10th Grade

  • Talk to your school counselor and teachers about the following:
    • High school curriculum needed to satisfy college entry requirements 
    • Advanced Placement courses:
      • What courses are available
      • Eligibility requirements
      • How to enroll in your junior year
  • Update your file, or start one if you have not already.
  • Continue other activities – these will help in the college admissions process.
  • Continue participation in academic enrichment programs, summer workshops, and camps with specialty focuses such as music, arts, science, etc.
  • Take the PSAT in October. The scores will not count for National Merit Scholar consideration in your sophomore year, but it is valuable practice.
  • Register, in April, for the SAT II for any subjects you will be completing before June.
  • Take the SAT II in June.
  • Explore different types of post-secondary institutions.
  • Find how to save for college and resources available to pay for college.

Some people know from an early age exactly what they want to be when they are adults—and how they can get there. Others aren’t sure of their plans, and that’s okay too.

Regardless of what you want to be, you most likely will be heading toward higher education of some kind, and our Guide to Life after High School can help you prepare. You’ll learn about careers, academic preparation for college, how to pay for college, and managing your financial life after high school graduation.

Think about your future

Your sophomore year is the perfect time for you to be thinking about your future and what you want that future to be like.

Start thinking more seriously about what careers make the best use of your skills and incorporate your interests. When you find a career path that involves work you love, you will set yourself up for success. While you still have time to learn and explore, the earlier you can find the career area that is right for you, the easier it will be. You will be able to make the best decision, like choosing the right college, studying the correct subjects, and earning the degree that will get you the job you want.

Ask yourself:

  • What is my favorite subject and why?
  • What is my least favorite subject and why?
  • What kind of assignments do I enjoy?
  • What are my hobbies, and what is my favorite part about those hobbies?
  • What activities am I involved in and why? 

Sometimes matching a career to your interests is easy. For example, if you love history, maybe you want to become a history teacher. Other career fields may not be obvious to you, for example, you may love reading and writing, and maybe that could lead to working as a lawyer.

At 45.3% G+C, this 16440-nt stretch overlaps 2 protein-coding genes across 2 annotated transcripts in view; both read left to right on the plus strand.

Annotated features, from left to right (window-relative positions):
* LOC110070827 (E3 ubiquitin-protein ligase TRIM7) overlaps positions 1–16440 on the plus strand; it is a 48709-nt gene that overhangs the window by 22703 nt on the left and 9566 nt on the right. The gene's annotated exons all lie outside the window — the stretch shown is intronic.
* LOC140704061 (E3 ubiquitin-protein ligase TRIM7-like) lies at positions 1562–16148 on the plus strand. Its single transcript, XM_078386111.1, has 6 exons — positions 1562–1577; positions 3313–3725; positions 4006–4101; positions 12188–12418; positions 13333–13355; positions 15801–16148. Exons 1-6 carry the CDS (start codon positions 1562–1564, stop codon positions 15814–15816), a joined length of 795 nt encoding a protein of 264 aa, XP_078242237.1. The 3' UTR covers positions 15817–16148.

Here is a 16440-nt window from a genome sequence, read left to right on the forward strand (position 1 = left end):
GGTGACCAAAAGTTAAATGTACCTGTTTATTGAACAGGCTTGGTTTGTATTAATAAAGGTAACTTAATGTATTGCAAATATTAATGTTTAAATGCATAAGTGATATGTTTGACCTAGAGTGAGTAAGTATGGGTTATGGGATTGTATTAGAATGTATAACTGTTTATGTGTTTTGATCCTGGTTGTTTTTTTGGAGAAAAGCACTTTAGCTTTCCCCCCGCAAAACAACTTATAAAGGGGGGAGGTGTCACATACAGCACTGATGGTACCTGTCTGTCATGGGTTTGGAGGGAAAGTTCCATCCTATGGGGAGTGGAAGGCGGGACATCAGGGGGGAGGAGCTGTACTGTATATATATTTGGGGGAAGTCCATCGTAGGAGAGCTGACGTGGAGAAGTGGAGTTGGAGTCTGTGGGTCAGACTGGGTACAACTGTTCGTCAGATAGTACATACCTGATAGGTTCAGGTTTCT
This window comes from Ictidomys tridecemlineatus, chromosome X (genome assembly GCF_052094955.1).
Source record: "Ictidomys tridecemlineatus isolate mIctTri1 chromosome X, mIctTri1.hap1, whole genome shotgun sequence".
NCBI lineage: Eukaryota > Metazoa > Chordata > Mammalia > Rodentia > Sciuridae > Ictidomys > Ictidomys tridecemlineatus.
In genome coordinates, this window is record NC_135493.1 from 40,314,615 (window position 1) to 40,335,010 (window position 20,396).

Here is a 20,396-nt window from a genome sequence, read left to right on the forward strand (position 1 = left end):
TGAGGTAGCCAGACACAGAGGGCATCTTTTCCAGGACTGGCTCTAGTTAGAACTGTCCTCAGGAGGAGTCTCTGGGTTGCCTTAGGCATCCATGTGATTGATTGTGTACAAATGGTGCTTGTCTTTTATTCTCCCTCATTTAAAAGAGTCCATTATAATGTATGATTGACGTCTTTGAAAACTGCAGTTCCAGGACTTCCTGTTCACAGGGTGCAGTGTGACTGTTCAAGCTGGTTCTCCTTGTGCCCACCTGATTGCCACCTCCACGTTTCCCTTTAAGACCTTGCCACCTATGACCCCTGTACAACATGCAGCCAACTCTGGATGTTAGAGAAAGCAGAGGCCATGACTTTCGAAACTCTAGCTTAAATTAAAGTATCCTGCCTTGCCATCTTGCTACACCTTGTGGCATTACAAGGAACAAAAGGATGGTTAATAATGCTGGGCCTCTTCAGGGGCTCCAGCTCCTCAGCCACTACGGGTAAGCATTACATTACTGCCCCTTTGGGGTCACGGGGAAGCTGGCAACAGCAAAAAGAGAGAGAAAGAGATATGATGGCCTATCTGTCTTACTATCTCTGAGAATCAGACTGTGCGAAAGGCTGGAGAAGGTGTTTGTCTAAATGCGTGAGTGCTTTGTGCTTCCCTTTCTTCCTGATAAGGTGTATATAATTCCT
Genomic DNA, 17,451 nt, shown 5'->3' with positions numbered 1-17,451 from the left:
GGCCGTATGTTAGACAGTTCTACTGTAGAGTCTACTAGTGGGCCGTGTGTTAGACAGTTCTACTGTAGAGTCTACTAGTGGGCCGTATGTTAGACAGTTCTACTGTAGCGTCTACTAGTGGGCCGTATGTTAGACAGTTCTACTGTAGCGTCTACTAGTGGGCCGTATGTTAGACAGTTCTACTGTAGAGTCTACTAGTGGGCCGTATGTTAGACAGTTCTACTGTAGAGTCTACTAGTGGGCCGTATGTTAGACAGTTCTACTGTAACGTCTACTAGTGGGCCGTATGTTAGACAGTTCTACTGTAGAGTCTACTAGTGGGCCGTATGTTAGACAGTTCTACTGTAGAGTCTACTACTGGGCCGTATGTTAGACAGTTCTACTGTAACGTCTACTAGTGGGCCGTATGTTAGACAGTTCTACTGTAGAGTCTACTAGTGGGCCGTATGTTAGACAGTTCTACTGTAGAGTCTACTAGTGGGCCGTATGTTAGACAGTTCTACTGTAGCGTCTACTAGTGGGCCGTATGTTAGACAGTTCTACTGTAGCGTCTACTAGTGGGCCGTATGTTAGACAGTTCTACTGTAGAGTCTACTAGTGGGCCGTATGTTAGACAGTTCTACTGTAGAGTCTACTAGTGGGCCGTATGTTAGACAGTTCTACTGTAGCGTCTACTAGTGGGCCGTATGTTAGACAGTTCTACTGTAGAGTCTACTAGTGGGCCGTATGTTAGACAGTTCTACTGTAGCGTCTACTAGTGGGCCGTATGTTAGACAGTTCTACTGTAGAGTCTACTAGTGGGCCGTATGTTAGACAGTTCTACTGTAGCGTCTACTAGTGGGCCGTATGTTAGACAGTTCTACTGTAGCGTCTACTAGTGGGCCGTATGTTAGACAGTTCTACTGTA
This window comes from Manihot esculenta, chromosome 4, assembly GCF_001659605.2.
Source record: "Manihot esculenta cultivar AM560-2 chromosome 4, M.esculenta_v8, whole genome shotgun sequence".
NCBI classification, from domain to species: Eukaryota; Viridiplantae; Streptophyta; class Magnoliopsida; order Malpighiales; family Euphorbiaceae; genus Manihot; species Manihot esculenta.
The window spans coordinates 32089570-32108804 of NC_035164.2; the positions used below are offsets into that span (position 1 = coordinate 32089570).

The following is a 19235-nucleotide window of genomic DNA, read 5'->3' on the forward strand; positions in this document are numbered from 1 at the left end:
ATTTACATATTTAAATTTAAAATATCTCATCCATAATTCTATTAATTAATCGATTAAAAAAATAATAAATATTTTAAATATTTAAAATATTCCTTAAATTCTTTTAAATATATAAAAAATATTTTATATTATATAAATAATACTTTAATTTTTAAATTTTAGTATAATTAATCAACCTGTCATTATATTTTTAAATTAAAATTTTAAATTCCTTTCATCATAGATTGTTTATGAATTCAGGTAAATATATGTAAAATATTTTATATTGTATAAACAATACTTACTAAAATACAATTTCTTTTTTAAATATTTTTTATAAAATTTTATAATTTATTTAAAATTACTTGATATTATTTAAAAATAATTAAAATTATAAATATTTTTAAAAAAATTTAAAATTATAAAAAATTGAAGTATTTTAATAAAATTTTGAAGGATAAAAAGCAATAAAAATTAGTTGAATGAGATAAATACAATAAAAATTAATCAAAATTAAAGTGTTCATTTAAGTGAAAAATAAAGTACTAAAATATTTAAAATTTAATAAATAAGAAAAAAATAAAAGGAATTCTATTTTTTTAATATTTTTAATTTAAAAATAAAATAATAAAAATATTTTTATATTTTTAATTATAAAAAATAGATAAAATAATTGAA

There is help available as you plan your career:

  • Ask your school counselor about taking a career assessment test. This kind of test asks you several questions about your interests and abilities and does the work of matching you to possible careers. Every student should take a career assessment test.
  • “Shadow” someone in a field that interests you, especially if you aren’t sure if that career is right for you. By observing that kind of work in action, you’ll be able to see what your life might be like on a day-to-day basis if you chose that career field. That person can also tell you about their experience, educational background, and how they found the job that they have.
  • Check out free websites that offer career information. Mapping Your Future has information, including its CareerShip® tool (mappingyourfuture.org/planyourcareer/careership/). Another good resource is www.bls.gov/oco, the federal government’s Bureau of Labor Statistics Occupational Outlook Handbook, which tells you which fields are growing.If you still aren’t sure, that’s okay! You may not have yet discovered your passion, and that’s one of the great things about college. Plan to take interesting elective classes, read a lot of books, and talk to people. The right career for you is just waiting to be discovered!


    Continuing your education beyond high school is a smart investment. It will pay you back in many ways over the course of your lifetime. Completing a college degree will help you:

    • Increase your knowledge and better your skills. The more you know about the world around you, the better decisions you will make, not just about your career, but about many aspects of your life.
    • Earn the degree that will get you the job you want. Most
      careers will require some training beyond high school.
      Maybe that’s a degree from a technical school so that you can become a mechanic, or maybe that’s a medical degree so that you can be a pediatrician. With the right degree, you’ll be ready.